Fri, Jan 13, 2017 - Page 10 News List

S Korea likely grew 2.7% in 2016: official

UNCERTAINTY:Risks from abroad, including a new US administration, could have a greater impact than domestic politics on the nation’s prospects, the finance chief said

Reuters, NEW YORK

South Korea’s export-led economy likely grew by 2.7 percent last year, slightly above the latest government estimate, and felt little impact from the impeachment of its president, South Korean Minister of Finance Yoo Il-ho told Reuters in an interview on Wednesday.

A bigger risk to the economy was the “uncertainty from abroad,” including the incoming administration of US president-elect Donald Trump, Yoo said.

Yoo — on a visit to New York and Boston to meet with investors and bankers to gauge their views on South Korea, as well as gain insight into the US political landscape — said the previously unreported GDP revision could indicate solid growth for the first quarter of the year.

“We expected that the final revision of our estimation of last year’s growth rate was 2.6 percent, down from 2.8 percent,” he said.

“It turned out to be 2.7 percent at the end of ’16, which in turn means there is a possibility that the economy in Korea is not so weak as we expected, at least in the first quarter, judging from this 0.1 percent higher growth than we expected than the final revised value,” he said.

However, he said it was too soon to decide if South Korea’s habit since 2000 of implementing a supplementary budget to bolster a weak economy was necessary.

On Dec. 28, the government slashed the economic growth estimate for Asia’s fourth-largest economy to 2.6 percent for this year from an earlier estimate of 3 percent.

Yoo said that the corporate restructurings of the “so-called oversupplied industries” of shipping, shipbuilding, steel, construction and petrochemicals were ongoing.

“For the shipbuilding, I guess we may have tens of thousands [of lost jobs] in the process, but for the other sectors, it is really hard to tell,” Yoo said.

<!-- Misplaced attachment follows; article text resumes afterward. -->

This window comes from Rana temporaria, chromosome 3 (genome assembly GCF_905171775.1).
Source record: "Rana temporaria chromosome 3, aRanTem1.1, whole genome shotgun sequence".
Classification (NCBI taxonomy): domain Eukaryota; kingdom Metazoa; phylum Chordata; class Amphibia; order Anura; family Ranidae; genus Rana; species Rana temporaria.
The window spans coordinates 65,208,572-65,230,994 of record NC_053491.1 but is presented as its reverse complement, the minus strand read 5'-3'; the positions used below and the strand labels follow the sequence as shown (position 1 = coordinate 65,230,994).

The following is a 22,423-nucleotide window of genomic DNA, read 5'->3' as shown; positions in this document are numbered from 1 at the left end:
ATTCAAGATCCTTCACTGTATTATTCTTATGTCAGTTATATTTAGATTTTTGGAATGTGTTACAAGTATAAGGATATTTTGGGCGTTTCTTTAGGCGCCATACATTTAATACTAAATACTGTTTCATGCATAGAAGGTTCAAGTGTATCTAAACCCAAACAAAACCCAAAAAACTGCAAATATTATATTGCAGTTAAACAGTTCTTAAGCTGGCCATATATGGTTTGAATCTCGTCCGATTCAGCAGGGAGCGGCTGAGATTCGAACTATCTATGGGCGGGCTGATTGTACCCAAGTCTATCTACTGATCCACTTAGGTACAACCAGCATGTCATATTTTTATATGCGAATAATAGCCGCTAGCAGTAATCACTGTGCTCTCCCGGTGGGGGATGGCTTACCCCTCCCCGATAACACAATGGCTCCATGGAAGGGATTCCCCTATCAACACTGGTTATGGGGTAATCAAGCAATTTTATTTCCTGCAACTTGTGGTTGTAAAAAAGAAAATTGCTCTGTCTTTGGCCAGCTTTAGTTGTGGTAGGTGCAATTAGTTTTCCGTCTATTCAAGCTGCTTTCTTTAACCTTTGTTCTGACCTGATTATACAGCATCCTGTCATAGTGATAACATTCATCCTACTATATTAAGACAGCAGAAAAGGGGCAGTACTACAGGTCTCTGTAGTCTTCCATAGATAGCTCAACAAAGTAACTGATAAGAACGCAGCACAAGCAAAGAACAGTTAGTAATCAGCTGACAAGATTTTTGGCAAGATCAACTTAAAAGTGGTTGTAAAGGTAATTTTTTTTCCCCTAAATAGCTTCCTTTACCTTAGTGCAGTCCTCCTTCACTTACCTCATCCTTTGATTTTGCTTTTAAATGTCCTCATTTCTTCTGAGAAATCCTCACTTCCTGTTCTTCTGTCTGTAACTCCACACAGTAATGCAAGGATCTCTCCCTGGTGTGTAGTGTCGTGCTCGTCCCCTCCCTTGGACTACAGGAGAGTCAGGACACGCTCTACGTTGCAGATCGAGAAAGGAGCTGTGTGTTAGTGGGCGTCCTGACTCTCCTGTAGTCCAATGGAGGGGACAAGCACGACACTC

The government has been in turmoil since the impeachment of South Korean President Park Geun-hye in an influence-peddling scandal. A constitutional court must decide soon whether to uphold the Dec. 9 decision by lawmakers.

While consumer confidence has plunged to a seven-and-a-haf-year low in the wake of the vote, Yoo believes the nation is taking the vote in stride.

“We have not seen any real meaningful fluctuation or meaningful impact from inside politics yet. Maybe there is some kind of psychological factor on consumption or investment, but that doesn’t seem too big so far,” he said.

“In the near future, until the Constitutional Court’s decision, I don’t see a real big thing, big impact,” he said.

Yoo met with dozens of investors, including Goldman Sachs Group CEO Lloyd Blankfein and Blackstone Group CEO Stephen Schwarzman, who also chairs Trump’s business advisory council.

He said he wanted to get a read on how the incoming administration’s political maneuvers, trade policies and tax cuts might impact South Korea.

“My impression was that they found it difficult to exactly pinpoint the specific direction that the Trump administration will take in terms of the policies,” Yoo said.

“They seem to believe that the policies are going to be different from what the candidate Trump had said and what the president Trump is going to do,” he added.

Yoo also said he did not expect any big changes in the free-trade agreements between South Korea and the US.

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